News: Net Storage Management Platform: A Simpler Life for Admins and Developers?


The SNIA (Storage Networking Industry Association) has launched
a middleware architecture touted by its 300+ members as the first
common interface for managing multivendor storage networks.


Aimed at easing the lives of network managers as well as developers,
the new storage management platform is intended as an interoperable tools
environment. Storage network administrators don’t want to have to keep
“opening up six or seven windows” to do their jobs, said Lynne
VanArsdale, senior product manager, Quantum Corp., and a member of the
SNIA board of directors.


Future management and development tools that support the new interface
will plug into the middleware architecture, according to SNIA
members. Backers also hope that many older tools will be migrated.


The SNIA-sponsored storage interface is based on two standards
developed by the DMTF (Distributed Management Task Force): WBEM
(Web-based Enterprise Management) and CIM (Common Information Model).


SNIA members see WBEM and CIM as replacements for older network
administration standards, such as SNMP. Storage vendors now use both
SNMP and proprietary APIs to gather information about devices, noted
Steve Jerman, storage management architect at Hewlett-Packard.


“We’ll grab information from anywhere we can. CIM accelerates that, so
the user gets more bang for the buck,” Jerman said.


“(CIM is) the common information model for Web-based management. It
will model everything in the enterprise. We are adding the storage
complement to that,” according to VanArsdale.


“In the future, we will be able to speak with both CIM and non-CIM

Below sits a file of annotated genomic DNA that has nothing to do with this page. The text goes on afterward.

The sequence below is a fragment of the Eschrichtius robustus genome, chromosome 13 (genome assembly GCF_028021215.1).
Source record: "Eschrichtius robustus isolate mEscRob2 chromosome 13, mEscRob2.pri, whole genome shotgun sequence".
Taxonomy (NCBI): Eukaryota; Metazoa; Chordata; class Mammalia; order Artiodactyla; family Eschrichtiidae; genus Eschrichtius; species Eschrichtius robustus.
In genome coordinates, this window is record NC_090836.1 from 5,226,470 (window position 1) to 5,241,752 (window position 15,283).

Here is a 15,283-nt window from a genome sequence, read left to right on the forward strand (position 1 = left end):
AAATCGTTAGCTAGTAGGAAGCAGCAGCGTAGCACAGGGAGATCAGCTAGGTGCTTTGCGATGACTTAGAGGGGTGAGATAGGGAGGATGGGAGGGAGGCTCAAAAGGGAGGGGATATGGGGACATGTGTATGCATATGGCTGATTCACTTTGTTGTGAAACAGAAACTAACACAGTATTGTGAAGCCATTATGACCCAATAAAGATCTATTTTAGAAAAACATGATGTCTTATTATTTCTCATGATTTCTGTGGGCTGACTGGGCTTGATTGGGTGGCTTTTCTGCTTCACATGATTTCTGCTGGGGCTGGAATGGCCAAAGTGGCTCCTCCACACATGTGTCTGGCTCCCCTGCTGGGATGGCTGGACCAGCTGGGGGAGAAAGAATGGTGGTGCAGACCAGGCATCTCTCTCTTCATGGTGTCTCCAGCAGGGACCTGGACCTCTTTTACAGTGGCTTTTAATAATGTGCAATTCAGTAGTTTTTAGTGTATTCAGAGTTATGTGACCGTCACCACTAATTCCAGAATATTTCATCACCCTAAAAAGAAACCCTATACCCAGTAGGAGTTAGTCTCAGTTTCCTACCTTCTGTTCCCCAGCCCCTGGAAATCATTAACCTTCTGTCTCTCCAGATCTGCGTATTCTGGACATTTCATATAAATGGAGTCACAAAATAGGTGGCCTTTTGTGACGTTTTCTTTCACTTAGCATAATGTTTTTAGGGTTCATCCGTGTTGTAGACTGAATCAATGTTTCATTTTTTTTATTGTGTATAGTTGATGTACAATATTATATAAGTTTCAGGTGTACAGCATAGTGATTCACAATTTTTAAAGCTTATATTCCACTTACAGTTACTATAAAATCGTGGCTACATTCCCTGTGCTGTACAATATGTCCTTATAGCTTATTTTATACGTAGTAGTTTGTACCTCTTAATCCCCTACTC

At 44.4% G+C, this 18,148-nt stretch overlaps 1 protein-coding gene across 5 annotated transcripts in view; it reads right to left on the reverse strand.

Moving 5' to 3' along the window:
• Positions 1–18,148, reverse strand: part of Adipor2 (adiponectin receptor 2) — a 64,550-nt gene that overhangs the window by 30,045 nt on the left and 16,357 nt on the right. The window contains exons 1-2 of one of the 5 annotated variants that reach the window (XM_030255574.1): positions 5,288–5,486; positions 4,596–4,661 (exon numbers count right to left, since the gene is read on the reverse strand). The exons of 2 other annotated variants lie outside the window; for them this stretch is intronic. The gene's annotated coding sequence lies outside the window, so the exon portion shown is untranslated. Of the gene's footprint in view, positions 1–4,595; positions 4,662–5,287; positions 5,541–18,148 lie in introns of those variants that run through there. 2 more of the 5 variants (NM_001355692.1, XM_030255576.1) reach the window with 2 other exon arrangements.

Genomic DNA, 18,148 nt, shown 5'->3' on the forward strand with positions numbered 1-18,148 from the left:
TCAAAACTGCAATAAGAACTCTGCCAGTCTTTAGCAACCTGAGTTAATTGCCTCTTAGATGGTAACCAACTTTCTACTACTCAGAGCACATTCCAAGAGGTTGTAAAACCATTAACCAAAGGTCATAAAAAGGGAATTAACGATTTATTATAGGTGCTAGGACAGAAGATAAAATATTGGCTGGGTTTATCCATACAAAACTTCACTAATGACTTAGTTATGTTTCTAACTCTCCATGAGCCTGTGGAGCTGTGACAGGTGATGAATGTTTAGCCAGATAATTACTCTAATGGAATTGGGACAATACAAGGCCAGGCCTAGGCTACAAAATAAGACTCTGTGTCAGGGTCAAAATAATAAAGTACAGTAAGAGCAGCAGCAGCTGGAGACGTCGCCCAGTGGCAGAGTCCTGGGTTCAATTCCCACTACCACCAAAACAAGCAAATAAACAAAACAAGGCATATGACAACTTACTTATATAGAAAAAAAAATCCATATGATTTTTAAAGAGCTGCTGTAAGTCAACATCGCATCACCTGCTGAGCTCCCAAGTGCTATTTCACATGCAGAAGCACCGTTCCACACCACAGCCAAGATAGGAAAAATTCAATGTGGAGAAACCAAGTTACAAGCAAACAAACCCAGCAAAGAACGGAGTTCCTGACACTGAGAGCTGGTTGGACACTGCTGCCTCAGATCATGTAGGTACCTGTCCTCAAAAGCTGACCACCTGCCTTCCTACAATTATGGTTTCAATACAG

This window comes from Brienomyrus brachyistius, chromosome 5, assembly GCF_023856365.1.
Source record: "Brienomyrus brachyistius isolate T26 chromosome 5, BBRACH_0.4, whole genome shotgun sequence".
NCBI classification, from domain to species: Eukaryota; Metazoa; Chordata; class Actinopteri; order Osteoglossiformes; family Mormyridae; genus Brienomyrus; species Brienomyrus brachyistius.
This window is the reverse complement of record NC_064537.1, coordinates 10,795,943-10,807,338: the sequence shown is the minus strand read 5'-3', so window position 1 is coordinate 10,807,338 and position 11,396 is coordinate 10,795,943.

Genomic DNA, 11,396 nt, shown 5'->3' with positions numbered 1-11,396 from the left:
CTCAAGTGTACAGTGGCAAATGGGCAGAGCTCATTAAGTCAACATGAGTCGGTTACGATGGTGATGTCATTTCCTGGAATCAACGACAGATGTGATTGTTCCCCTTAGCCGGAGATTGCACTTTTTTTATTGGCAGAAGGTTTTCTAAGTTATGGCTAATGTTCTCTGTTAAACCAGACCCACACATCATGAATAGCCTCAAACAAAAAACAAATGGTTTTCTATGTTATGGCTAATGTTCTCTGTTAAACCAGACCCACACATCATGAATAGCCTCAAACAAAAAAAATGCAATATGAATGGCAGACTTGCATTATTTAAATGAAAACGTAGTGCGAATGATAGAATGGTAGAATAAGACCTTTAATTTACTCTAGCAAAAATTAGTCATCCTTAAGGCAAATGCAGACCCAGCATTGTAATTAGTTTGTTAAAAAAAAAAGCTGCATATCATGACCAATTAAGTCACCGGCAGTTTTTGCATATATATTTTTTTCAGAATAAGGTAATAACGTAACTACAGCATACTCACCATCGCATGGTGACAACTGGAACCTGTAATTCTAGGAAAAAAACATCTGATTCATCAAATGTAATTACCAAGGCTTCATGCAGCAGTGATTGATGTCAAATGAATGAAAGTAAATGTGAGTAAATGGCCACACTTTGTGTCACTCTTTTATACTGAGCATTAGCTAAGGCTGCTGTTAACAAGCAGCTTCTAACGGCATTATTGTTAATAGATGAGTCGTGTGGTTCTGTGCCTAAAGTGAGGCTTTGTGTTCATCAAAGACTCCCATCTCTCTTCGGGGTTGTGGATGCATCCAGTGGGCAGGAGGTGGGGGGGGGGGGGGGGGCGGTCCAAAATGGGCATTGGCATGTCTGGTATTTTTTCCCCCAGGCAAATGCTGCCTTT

(devices),” predicted Chuck Hollis, VP of markets and products at
EMC. Eventually, to support legacy devices, SNMP agents look likely to
be wrapped with CIM.


SNIA members are also working with Open Source groups to develop the
storage management interface. “This is an Open Source effort,” Van
Arsdale claimed.


In the traditionally highly fragmented storage market, more than 300
companies have banded together within the SNIA. Members range from
storage giants such as IBM, Compaq, EMC, Hewlett-Packard, and Sun
Microsystems to mid-sized players such as Adaptec and Prisa Networks
and “emerging” companies like FileFish and iReady.


At Storage Networking World in Palm Desert, CA this week, over a dozen
of these vendors are showing interoperability among multi-vendor array
controllers, libraries, FC (fiber channel) switches; FC to SCSI
routers; and managed clients.


By and large, SNIA members are viewing FC as an industry initiative
that will proceed “in parallel” with their new storage interface.


Despite the effort toward multivendor interoperability, though, the
interface is carefully engineered to let vendors differentiate their
products with their own extensions.


“Customers want to be able to choose. They (don’t want) to have to
change their storage management (tools) as they move their
infrastructures,” VanArsdale said.


CIM includes models for systems, applications, networks (LANs), and
devices. These CIM “schema” are meant to provide a standard way of
describing management data, which can be shared among a variety of
management tools.


The DMTF’s xmlCIM Encoding Specification defines SML elements, written
in DTD (Document Type Definition), for representing CIM classes and
instances. Another specification, CIM Operations over HTTP, defines a
mapping of CIM onto HTTP seen as permitting different implementations
of CIM to interoperate.


Products supporting the SNIA’s new storage interface, though, are
still at least six months to one year away, according to industry
analysts. “No, we’re not there yet, (but) we’re closer than we used to
be,” Hollis conceded.


Meanwhile, SNIA plans to continue expanding on the CIM object model in
areas such as discovery, transactions, and “path management, all the
way to the host and to the array.”


“When you’ve got a whole bunch of devices out there on the network,
we’d like to do discovery about them in a more sophisticated way,”
according to Jerman.


Vendors taking part in the SNIA’s interoperability demo this week
include AppIQ; Brocade Communications Systems; Crossroads Systems;
EMC; HP: Hitachi Data Systems; Prisa Networks; Qlogic; Quantum Corp.;
Spectra Logic; StorageTek; Sun; and Veritas Software.


Technical work groups within the SNIA include Fibre Channel; Policy;
Network Attached Storage; Storage Media Library; and Disk Resource
Management.


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Jacqueline Emigh

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